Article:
Readers continue to respond to the student editorial "Future Perspectives."

Editor's Note: We have received almost 30 letters in response to the student editorial "Professionalism (or the lack thereof in surveying)" published in our March issue. We will continue to publish these responses in upcoming issues to continue the discussion on education, experience and professionalism in surveying. We thank you for your letters.

Future Perspectives
March 2005

When it comes to pricing from surveyors, it seems "Whatever I can get away with" is the mindset of most surveyors [and that] the quality of the work and the amount of time are secondary. I have seen this practice from just about every surveyor I have worked for. We are the most underpaid trade or profession on the jobsite.

Michael Tock
via E-mail

After allowing Matthew Mitchell's article to simmer a few days, I believe he may be partially correct regarding the requirement of formal education for surveyors. This at least would turn out surveyors who refuse to settle for the type of wages typically paid by the mom-and-pop shops. Of course, finding anyone willing to spend four years and all that money on a surveying degree when they could just as well obtain an engineering degree or an IT degree is going to be hard to do. I would not be a licensed surveyor now if that was the case because I am one of those who would not spend the time or money on a surveying degree. I have no doubt anyone with an entrepreneurial bent could walk out [his or her] door [on] any given morning, start a lawn care business, and earn as much money in an eight-month year as most surveyors do in 12 months (granted, one would still work as many hours).

Mitchell's comparison of surveying to medicine is not even close. Even a comparison [of] engineering and architecture to surveying is almost without merit. Consider [that] engineers and architects do not dig in the ground [or] cut line. These ladies and gentlemen are perceived as more professional because they do not get their hands dirty. So, unless Mitchell proposes [that] surveyors no longer dig or cut, and only go to the field to oversee in their clean boots and new chinos and finely embroidered company logo shirts, we can have no progress in the public's perception of us.

Mitchell admits he is possibly biased because of his education. That is why he states we should get rid of the lesser-qualified surveyors, at least the ones against formal education. The problem is not so much with non-degreed surveyors (how many licensed surveyors today even had a degree program available to them when they got into this field?) but with those surveyors who have questionable ethics. I speak of those willing to cut any corner (read as non-compliance with regulatory board rules) to get the job at the lowest price. Ridding the profession of everyone who does not believe that a formal education is necessary is somewhat akin to requiring that only people with GOOD eyesight be allowed to drive.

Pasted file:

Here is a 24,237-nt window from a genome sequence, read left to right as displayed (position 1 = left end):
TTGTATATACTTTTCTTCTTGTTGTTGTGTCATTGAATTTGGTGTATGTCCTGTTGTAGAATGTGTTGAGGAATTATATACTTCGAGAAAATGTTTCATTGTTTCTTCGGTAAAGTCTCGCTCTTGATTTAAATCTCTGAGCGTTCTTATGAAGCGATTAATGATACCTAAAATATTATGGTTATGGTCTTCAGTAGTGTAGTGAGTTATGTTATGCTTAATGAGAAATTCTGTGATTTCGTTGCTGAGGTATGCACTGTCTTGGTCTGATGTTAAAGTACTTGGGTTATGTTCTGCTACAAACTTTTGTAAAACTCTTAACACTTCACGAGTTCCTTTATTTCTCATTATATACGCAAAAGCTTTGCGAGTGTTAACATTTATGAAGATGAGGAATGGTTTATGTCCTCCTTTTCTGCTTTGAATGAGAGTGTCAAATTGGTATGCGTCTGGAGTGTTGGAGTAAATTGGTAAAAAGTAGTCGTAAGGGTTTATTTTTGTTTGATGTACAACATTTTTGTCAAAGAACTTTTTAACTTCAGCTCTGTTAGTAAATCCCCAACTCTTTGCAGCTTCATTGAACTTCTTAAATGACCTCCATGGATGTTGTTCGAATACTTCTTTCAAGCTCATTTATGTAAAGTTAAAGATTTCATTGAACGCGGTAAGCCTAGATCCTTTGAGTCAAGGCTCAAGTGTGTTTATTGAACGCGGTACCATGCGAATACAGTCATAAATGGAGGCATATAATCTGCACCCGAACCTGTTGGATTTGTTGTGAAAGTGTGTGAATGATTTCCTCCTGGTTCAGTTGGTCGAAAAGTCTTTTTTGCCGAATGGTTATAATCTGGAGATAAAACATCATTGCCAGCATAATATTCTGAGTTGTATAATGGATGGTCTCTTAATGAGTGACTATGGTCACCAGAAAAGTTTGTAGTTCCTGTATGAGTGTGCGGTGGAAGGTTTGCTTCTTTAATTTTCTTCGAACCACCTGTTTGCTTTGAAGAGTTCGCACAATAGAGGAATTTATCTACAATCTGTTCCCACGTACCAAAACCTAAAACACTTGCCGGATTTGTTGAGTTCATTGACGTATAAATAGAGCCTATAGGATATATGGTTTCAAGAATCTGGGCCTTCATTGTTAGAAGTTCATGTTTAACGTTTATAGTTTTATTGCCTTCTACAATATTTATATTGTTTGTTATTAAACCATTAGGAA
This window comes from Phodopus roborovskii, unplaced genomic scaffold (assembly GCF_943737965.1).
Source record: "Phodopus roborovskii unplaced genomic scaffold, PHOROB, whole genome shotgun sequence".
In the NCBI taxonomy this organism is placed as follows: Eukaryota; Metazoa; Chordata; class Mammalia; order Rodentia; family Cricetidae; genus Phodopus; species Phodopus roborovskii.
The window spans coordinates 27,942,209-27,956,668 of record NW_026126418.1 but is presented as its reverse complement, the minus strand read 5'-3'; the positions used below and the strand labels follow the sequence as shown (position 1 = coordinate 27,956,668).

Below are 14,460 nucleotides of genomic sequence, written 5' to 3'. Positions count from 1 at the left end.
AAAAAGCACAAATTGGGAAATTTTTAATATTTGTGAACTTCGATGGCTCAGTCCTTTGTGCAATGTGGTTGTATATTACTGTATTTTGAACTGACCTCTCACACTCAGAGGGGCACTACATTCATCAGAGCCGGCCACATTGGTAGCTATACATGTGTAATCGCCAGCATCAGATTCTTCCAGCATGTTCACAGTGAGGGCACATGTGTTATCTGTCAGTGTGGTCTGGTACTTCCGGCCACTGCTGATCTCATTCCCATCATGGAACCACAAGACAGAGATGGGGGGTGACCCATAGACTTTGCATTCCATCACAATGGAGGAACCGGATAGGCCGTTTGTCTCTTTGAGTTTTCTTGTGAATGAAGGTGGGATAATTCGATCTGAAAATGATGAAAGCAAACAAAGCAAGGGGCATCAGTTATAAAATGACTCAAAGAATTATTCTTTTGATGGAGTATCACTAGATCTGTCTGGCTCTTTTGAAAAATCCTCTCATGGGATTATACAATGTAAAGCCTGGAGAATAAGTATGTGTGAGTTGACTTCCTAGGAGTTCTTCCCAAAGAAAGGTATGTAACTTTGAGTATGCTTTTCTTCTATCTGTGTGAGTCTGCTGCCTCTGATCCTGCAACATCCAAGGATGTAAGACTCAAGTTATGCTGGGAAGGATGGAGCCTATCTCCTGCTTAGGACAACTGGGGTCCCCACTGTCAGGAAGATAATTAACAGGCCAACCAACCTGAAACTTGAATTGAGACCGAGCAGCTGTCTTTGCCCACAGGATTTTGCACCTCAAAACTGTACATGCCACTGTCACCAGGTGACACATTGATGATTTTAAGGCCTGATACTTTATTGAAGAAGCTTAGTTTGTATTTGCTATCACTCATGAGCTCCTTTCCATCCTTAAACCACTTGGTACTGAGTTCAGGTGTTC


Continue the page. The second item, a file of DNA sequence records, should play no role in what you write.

And, while we are on the subject of degrees and public perception, what about realtors? No doubt they are perceived as professionals, more so than surveyors. Most realtors, though, do not have degrees-unless one course at the local community college counts.

Supply and demand will decide what makes up a professional surveyor, I suppose. There will be fewer surveyors, for a while at least, due to degree requirements. I imagine a lot of surveying tasks will be taken over by engineers. In my area, contractors are already hiring their own crews to perform stakeout instead of hiring survey companies. We hear more and more from potential clients that they are being told their current surveyors have six-, nine-, 12-month backlogs due no doubt to lack of personnel and underpricing. Whether or not a formal education will fix this remains to be seen. But, our numbers (licensed surveyors) are dropping already. They can only get smaller with degree requirements. I think we'll see two things happen with these smaller numbers: 1) The good surveyors will charge more money for their services and drop the deadbeat clients, and 2) The lowballers will do less and less professional quality work to keep up with the demand.

M. Reid Church, LS